the flexibility of film form by blurring boundaries of film categorization
Films may be categorized according to a variety of systems. The film industry catalogs movies according to all of the following EXCEPT __________________. a) how films are distributed b) how films are financed c) classifications standardized by the industry d) a film's MPAA rating
classifications standardized by the industry
Gangster films are characterized by _____________ and _____________.
exploring the American dream; an antihero
Experimental films frequently reflect the creative vision of a single artist. These films _________________.
invite individual interpretation
Animation films are _____________.
a different form of moviemaking but not necessarily a single type of movie
Integrated musicals __________________.
assimilate singing and dancing with spoken dramatic action in any given location
Which of the following help define a genre?
theme, setting, character types, story formulas, presentation, stars
Science fiction is an example of a genre that _____________.
typically has compassionate human protagonists
Which of the following statements about experimental film is NOT true?
Experimental films are a relatively recent phenomenon.
An actor who is "typecast" _____________.
is identified with a particular genre
Which of the following is NOT true of Westerns? a) Westerns use landscape as an important visual and thematic element. b) Westerns typically take place in the desert. c) Westerns typically include a conflict between civilization and wilderness. d) Westerns are a form of modern mythology.
Westerns typically take place in the desert.
Genre refers to the categorization of narrative films by the stories they tell and the ways they tell them. Which of the following statements is NOT true of genre? a) A genre label can allow us to predict with reasonable certainty what kind of movie to expect. b) A film's genre may be used to predict its financial success. c) Setting is often an important aspect of genre. d) The conventions of genre films are stable and do not evolve.
The conventions of genre films are stable and do not evolve.
Which of the following distinguishes narrative films from other kinds of movies?
Narrative films are directed toward fiction.
Generic transformation is _____________.
the process by which a genre is adapted to meet the expectations of a changing society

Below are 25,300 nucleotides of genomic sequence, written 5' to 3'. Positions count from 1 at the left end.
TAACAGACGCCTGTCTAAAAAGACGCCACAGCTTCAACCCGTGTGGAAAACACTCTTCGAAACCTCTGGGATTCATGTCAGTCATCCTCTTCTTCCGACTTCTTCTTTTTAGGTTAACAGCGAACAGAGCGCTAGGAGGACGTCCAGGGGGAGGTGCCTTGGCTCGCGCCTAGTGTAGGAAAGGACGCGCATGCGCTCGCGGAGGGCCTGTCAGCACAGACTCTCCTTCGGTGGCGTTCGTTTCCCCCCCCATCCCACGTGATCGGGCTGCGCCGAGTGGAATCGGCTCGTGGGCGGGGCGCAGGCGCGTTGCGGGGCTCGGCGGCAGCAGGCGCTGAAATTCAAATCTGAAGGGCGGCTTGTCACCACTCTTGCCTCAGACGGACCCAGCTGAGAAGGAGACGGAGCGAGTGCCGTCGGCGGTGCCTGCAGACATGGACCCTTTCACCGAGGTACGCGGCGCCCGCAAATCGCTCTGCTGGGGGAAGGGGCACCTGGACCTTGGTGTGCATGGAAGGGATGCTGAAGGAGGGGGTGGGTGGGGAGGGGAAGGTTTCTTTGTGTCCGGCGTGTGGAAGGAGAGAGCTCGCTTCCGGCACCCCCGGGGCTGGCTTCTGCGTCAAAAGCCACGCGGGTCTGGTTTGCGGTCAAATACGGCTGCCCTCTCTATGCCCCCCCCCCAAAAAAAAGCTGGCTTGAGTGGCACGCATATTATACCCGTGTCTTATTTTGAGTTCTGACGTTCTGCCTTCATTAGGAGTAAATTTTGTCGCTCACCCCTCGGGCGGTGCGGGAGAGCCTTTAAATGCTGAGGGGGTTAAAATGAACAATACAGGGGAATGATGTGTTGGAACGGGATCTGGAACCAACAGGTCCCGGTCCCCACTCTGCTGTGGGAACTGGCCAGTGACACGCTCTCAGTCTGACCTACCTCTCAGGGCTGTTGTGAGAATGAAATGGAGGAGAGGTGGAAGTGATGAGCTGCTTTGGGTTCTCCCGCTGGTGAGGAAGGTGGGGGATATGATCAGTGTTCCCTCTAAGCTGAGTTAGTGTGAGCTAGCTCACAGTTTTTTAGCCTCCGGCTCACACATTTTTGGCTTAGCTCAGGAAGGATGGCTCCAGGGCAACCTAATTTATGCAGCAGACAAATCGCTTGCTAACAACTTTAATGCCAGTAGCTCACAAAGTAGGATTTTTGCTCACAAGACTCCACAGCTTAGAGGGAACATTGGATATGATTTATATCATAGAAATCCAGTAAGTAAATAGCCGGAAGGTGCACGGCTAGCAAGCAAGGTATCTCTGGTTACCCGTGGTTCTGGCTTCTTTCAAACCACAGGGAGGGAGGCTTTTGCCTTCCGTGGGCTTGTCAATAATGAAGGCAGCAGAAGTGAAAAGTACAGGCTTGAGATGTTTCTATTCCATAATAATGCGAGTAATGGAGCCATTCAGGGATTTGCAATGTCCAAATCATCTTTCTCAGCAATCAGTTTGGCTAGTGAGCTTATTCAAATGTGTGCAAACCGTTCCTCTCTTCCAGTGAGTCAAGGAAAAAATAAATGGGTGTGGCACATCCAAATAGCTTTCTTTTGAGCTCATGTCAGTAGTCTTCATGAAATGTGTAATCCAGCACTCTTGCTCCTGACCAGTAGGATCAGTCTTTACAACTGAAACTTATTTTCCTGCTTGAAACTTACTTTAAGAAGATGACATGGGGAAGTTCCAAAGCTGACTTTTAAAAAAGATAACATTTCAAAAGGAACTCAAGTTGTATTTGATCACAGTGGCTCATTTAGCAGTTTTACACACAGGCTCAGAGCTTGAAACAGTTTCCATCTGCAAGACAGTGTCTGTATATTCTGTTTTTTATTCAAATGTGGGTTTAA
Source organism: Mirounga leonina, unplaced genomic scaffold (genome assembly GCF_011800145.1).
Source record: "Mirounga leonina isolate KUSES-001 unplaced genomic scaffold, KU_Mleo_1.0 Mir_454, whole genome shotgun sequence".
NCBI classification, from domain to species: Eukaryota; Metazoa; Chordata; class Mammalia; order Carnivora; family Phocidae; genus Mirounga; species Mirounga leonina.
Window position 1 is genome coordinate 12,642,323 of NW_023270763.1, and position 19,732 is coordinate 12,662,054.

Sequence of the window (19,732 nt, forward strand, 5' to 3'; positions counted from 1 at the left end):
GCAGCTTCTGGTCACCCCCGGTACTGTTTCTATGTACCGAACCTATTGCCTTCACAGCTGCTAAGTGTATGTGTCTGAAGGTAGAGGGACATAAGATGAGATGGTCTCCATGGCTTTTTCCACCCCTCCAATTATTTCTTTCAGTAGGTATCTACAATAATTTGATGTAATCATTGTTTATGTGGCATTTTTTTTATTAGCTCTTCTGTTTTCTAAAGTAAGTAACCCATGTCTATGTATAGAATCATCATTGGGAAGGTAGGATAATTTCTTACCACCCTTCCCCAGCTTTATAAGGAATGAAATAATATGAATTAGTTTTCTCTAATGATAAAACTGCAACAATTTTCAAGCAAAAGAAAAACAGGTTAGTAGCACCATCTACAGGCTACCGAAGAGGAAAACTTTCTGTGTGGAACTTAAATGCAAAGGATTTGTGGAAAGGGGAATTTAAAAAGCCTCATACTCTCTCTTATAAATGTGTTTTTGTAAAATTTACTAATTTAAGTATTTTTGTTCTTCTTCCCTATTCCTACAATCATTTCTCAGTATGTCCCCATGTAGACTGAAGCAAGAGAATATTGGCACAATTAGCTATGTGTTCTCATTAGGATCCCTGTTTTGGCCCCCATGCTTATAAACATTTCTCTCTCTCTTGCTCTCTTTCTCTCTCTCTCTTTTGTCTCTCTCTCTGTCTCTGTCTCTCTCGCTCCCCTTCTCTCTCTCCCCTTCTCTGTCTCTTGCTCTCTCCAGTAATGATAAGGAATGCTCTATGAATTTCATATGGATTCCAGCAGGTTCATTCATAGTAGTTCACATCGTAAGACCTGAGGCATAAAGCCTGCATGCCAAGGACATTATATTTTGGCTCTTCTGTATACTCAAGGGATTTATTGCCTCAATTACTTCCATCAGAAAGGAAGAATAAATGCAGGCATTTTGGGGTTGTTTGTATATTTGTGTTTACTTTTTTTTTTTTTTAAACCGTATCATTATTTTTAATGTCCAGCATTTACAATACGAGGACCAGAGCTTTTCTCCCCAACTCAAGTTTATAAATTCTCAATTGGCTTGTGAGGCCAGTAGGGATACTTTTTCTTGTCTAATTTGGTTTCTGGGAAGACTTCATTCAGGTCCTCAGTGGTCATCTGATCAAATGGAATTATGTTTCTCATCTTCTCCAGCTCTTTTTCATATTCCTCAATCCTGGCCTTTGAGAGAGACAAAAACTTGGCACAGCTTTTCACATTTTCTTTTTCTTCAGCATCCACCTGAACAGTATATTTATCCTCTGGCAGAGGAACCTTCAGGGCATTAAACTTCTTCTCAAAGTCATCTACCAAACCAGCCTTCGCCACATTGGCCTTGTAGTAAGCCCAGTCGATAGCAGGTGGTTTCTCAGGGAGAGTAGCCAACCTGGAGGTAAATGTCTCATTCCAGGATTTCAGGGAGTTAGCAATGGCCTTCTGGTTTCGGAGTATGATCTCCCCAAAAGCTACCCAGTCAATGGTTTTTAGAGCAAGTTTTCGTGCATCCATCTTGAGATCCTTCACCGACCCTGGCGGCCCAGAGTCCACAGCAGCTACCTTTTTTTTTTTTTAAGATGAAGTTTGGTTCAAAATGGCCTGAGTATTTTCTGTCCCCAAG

Narrative is often used to describe the way that cinematic stories are constructed and presented in order to engage, involve, or orient an audience. This understanding of narrative defines narrative as _________________.
a way of structuring fictional or fictionalized stories in films
In film noir, the protagonist is usually an antihero who ______________.
rarely pursues or achieves leadership status
Film noir has a distinct visual style that includes ____________, ___________, and ___________.
deep shadows; nighttime exterior scenes; elements composed diagonally in the frame
Direct cinema _______________ and _____________.
limits the use of narrators; allows the audience to observe events as they occur
Actors associated with Westerns frequently deliver ___________ performances by portraying ___________ characters.
Documentary films are often concerned with __________ and ____________.
recording reality; educating the viewer
In gangster films, the antagonists are often ____________ and ______________.
police officers; other gangsters
Films that employ causal minimalism are characterized by ___________.
What are the three major types of movies?
narrative, experimental, documentary
Which of the following is NOT one of the six American genres discussed in this chapter?
Nanook of the North, which presents people and place in a straightforward manner, is an example of _______________.
a factual documentary
The founding purpose of the persuasive documentary was to _____________.
address social injustice
The backstage musical _________________.
typically revolves around a young performer looking for a big break
Horror films are often characterized by _____________.
a protagonist who saves a community that rejects her
Documentary filmmaking, which uses actual people, places, and events as source material, is described by John Grierson as ______________.